Gio. Then be your eyes the witness of their evil.
Look, how I am bewitch'd; behold, mine arm
Is, like a blasted fapling, wither’d up;
And this is Edward's wife, that monstrous witch,
Consorted with that harlot, strumpet Shore,
That by their witchcraft-thus have marked me.
Hast. If they have done this deed, my noble lord
Glo. If?-thou protector of this damned (trumpet, Talk'st thou to me of Ifs ? -thou art a traitor. -Off with his head. Now, by St. Paul I swear, I will not dine until I see the same; Lovel and Catesby, look that it be done : The reit, that love me, rise and follow me. [Exeunt.
Manent Lovel and Catesby, with the lord Hastings. HAST, Woe, woe, for England, not a whit for me!
For I, too fond, might have prevented this.
Stanley did dream, the boar did rase our helms;
But I did scorn it, and disdain to fly.
Three times to day my foot-cloth horse did stumble,
And started when he look'd upon the Tower;
As loth to bear me to the slaughter-house.
-0, now I need the priest that spake to me.
-I now repent, I told the pursuivant,
As too triumphing, how mine 'enemies
To day at Pomfret bloodily were butcher'd,
And I myself secure in grace and favour.
Oh, Marg'rėt, Marg'ret, now thy heavy curse
Is lighted on poor Hastings' wretched head.
Cat. Come, come, dispatch. The duke would be at
Make a short shrift; he longs to see
HAST, O momentary grace of mortal men,
Which we more hunt for than the grace of God!
Who builds his hope in air of your fair looks,
Lives like a drunken failor on a mast,
Ready with every nod to tumble down
Into the fatal bowels of the deep.
Lov. Come, come, dispatch : 'tis bootless to exclaim.
Hist, Oh, bloody Richard ! miserable England !
I prophefy the fearful'st time to thee,
That ever wretched age hath look'd upon.
Come, lead me to the block, bear him my head;
They smile at me, who shortly shall be dead. [Exeunt.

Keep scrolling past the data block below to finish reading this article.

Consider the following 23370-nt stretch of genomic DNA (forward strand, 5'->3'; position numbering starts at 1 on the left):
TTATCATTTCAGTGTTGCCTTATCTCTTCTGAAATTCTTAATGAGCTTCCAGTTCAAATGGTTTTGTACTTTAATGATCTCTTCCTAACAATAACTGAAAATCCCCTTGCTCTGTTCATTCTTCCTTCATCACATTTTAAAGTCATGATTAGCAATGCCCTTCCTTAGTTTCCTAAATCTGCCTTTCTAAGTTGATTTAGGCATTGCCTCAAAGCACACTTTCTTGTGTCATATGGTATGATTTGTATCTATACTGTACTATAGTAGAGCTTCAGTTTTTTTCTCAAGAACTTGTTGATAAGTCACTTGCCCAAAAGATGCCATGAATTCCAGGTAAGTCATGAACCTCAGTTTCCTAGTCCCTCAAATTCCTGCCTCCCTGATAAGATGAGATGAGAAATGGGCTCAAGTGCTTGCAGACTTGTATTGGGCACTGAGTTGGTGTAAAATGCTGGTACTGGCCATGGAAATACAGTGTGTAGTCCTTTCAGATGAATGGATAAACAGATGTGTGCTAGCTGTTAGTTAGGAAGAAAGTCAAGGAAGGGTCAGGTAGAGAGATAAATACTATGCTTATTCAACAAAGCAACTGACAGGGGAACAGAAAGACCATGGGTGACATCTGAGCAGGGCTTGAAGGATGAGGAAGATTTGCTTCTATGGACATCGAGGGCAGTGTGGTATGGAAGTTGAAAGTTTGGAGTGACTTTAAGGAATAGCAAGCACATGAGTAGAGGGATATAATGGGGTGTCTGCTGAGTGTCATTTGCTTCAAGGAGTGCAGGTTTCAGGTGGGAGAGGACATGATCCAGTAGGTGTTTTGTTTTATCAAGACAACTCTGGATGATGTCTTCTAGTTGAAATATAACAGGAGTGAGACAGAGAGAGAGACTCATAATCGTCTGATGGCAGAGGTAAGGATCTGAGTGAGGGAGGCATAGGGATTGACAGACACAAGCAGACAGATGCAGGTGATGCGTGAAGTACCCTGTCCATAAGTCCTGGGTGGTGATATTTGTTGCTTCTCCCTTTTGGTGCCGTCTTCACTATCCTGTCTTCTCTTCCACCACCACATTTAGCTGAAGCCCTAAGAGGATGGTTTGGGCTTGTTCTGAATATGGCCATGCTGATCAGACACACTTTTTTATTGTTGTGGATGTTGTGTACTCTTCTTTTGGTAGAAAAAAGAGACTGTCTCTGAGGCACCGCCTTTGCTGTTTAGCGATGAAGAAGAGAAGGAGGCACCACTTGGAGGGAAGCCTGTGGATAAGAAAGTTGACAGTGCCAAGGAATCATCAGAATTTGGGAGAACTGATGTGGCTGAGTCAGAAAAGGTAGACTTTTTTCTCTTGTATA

SCENE VI. Changes to the Tower-walls.
Enter Gloucester and Buckingham in rusty armour, marvel-
lous ill-favour'd, Glo. Come, cousin, canst thou quake and change thy Murder thy breath in middle of a word,
And then again begin, and stop again,
As if thou wert distraught, and mad with terror?
BUCK. Tut, I can counterfeit the deep tragedian,
Speak, and look back, and pry on every fide,
Tremble and start at wagging of a straw,
Intending deep suspicion : ghastly looks
Are at my service, like enforced smiles,
And both are ready in their offices,
At any time to grace my stratagems,
Glo. Here comes the mayor.
BUCK. Let me alone to entertain him.
Enter lord mayor, attended. Glo. Look to the draw-bridge there. Buck. Hark, a drum! Glo. Catesby, o'erlook the walls. BUCK. Lord mayor, the reason we have sentGlo. Look back, defend thee, here are enemies. Buck. God and our innocence defend and guard us !
. Enter Lovel and Catesby with Hasțing's head. Glo. Be patient, they are friends ; Catesby and Lovel.
Lov. Here is the head of that ignoble traitor,
The dangerous and unsuspected Hastings. ,
Glo. So dear I lov'd the man, that I must weep;
I took him for the plainest, harmless creature,
That breath'd upon the earth a christian,
Made him my book, wherein my soul recorded
The history of all her secret thoughts ;
$o smooth he daub'd his vice with shew of virtue,
That, his apparent open guilt omitted,
I mean his conversation with Shore's wise,